Case Law Details

Case Name : Jagdish C. Dhabalia Vs ITO (Bombay High Court)
Appeal Number : ITA No. 981 of 2016
Date of Judgement/Order : 12/03/2019
Related Assessment Year : 2008-2009

Jagdish C. Dhabalia Vs ITO (Bombay High Court)

Conclusion: Once deeming fiction contained u/s 50C is adopted, consequently, the capital gain and the exemption u/s 54EC would be worked out based on the deemed sale consideration.

Facts –

Assessee received INR 25 Lakhs as sale consideration on transfer of plot vide sale deed dated 29.09.2007 and invested the amount in bond specified under 54EC. In return, assessee declared LTCG of INR 21,19,344 and claimed full exemption u/s 54EC.

Stamp duty authority valued land at INR 3,04,70,810 and assessee’s 25% share comes to INR 76,17,702. Accordingly applying provisions of section 50C, during scrutiny, AO determined LTCG of INR 49,47,344.

Held –

While giving full effect to the deeming fiction contained under section 50C of the Act for the purpose of computation of the capital gain under section 48, for which section 50C is specifically enacted, the automatic fallout thereof would be that the computation of the assessee’s capital gain and consequently the computation of exemption under section 54EC, shall have to be worked out on the basis of substituted deemed sale consideration of transfer of capital asset in terms of section 50C of the Act.

FULL TEXT OF THE HIGH COURT ORDER / JUDGEMENT

1. These Appeals arise out of common background. They have been heard together and would be dispose of by this common order. We may record facts from Income Tax Appeal No.983/16. The Appeal is filed by individual assessee to challenge the Judgment of Income Tax Appellate Tribunal (‘Tribunal’ for short). Following question is presented for our consideration;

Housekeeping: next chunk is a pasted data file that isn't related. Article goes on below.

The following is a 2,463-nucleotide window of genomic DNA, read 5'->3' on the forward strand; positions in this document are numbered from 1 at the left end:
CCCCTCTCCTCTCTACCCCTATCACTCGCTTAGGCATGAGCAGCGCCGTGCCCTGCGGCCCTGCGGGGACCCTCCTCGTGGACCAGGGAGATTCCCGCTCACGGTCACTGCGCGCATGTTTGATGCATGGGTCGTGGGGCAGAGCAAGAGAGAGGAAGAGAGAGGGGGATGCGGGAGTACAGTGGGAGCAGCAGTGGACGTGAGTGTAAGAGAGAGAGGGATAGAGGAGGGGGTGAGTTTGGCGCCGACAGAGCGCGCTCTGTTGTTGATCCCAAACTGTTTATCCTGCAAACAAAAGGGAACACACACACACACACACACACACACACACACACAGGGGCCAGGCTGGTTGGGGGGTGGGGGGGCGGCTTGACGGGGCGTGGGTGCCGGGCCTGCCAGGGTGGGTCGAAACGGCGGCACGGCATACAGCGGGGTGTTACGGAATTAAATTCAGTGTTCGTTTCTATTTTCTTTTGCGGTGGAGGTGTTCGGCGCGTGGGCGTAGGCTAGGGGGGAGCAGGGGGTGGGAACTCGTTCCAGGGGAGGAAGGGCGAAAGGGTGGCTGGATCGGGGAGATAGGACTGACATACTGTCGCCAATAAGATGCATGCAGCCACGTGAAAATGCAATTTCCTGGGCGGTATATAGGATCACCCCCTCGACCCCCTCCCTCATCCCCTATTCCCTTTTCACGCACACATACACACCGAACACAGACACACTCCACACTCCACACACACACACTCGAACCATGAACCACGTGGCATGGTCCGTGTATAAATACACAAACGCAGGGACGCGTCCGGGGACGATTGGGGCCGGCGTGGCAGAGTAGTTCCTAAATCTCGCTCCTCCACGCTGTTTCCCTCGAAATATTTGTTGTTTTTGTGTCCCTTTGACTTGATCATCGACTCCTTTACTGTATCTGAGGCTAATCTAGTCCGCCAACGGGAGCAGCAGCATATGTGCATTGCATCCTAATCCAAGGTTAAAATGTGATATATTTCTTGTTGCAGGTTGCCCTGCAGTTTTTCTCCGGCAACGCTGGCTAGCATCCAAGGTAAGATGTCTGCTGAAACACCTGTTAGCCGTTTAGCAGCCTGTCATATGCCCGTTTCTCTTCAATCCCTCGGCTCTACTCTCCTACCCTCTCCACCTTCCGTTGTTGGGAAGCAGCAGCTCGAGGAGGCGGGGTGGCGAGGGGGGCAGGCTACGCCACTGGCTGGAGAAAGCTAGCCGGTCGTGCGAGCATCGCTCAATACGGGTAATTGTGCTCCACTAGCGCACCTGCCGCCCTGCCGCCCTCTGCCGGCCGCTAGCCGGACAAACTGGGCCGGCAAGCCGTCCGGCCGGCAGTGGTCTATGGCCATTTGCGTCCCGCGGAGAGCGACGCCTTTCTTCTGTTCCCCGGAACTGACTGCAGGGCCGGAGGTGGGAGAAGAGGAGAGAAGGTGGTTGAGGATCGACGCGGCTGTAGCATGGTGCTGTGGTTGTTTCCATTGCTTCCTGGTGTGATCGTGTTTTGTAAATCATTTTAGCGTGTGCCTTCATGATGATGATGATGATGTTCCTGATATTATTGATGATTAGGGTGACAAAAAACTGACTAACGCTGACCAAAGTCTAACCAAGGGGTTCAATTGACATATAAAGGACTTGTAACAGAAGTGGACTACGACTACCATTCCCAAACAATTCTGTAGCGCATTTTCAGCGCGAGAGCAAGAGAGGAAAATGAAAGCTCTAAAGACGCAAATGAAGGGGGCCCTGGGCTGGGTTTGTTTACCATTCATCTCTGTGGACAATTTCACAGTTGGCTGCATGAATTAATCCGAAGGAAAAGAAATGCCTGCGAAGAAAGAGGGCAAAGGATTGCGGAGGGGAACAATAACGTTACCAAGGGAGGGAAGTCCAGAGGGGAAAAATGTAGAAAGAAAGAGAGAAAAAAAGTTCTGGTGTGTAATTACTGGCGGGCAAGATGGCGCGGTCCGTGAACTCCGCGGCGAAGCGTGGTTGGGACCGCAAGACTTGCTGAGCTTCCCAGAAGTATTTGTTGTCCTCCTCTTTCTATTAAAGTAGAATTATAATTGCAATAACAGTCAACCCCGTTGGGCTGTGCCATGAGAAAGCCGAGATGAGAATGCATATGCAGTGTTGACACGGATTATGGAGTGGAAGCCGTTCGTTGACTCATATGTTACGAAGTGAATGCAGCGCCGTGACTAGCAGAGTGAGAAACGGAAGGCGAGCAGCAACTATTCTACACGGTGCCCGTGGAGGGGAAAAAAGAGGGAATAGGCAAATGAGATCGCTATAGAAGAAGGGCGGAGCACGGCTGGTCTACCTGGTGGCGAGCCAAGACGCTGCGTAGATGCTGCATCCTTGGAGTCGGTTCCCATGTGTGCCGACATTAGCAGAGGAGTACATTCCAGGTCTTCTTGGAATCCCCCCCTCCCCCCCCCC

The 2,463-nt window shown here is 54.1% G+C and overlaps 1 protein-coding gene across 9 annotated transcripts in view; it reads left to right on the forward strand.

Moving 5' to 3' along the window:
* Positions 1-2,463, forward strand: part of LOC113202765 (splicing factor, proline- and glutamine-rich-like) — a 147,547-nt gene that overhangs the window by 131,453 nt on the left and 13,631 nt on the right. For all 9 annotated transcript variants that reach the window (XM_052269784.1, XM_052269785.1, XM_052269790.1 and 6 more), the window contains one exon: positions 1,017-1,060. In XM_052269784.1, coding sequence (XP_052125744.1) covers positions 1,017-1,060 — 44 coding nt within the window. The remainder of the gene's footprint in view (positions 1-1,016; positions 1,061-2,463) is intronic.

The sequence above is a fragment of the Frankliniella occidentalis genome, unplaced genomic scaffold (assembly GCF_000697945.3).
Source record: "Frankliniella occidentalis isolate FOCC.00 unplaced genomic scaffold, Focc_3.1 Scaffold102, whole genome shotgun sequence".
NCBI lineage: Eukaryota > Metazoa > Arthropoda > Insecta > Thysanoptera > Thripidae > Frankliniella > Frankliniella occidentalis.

“Whether, in the facts and circumstances of the case, and in law, the Tribunal was right, while reversing the order of CIT in confirming the action of the assessing officer in taxing capital gain, to the extent of the enhanced and notional sale consideration under section 50 C of the Act, inspite of the fact that the Appellant had invested the entire sale consideration accruing on transfer of the immovable property in the prescribed bonds in terms of section 54 EC of the Act?”

2. The assessee was a joint owner of a plot of land situated at Borivali, Mumbai, having 25% undivided share in the plot. The assessee and other co­owners transferred the plot in favour of purchaser under a sale deed dated 29/09/2007 pursuant to which the assessee received a sum of Rs.25 lakhs by way of sale consideration. The assessee invested entire amount of Rs.25 lakhs in the bond of ‘Rural Electrification Corporation Ltd.’ as specified under section 54 EC of the Income Tax Act, 1961 (‘the Act’ for short). In the return of income filed for the year 2008-2009 the assessee had declared the long term capital gain on transfer of land at Rs.21,19,344/­ and claimed full exemption of such capital gain, under section 54EC of the Act.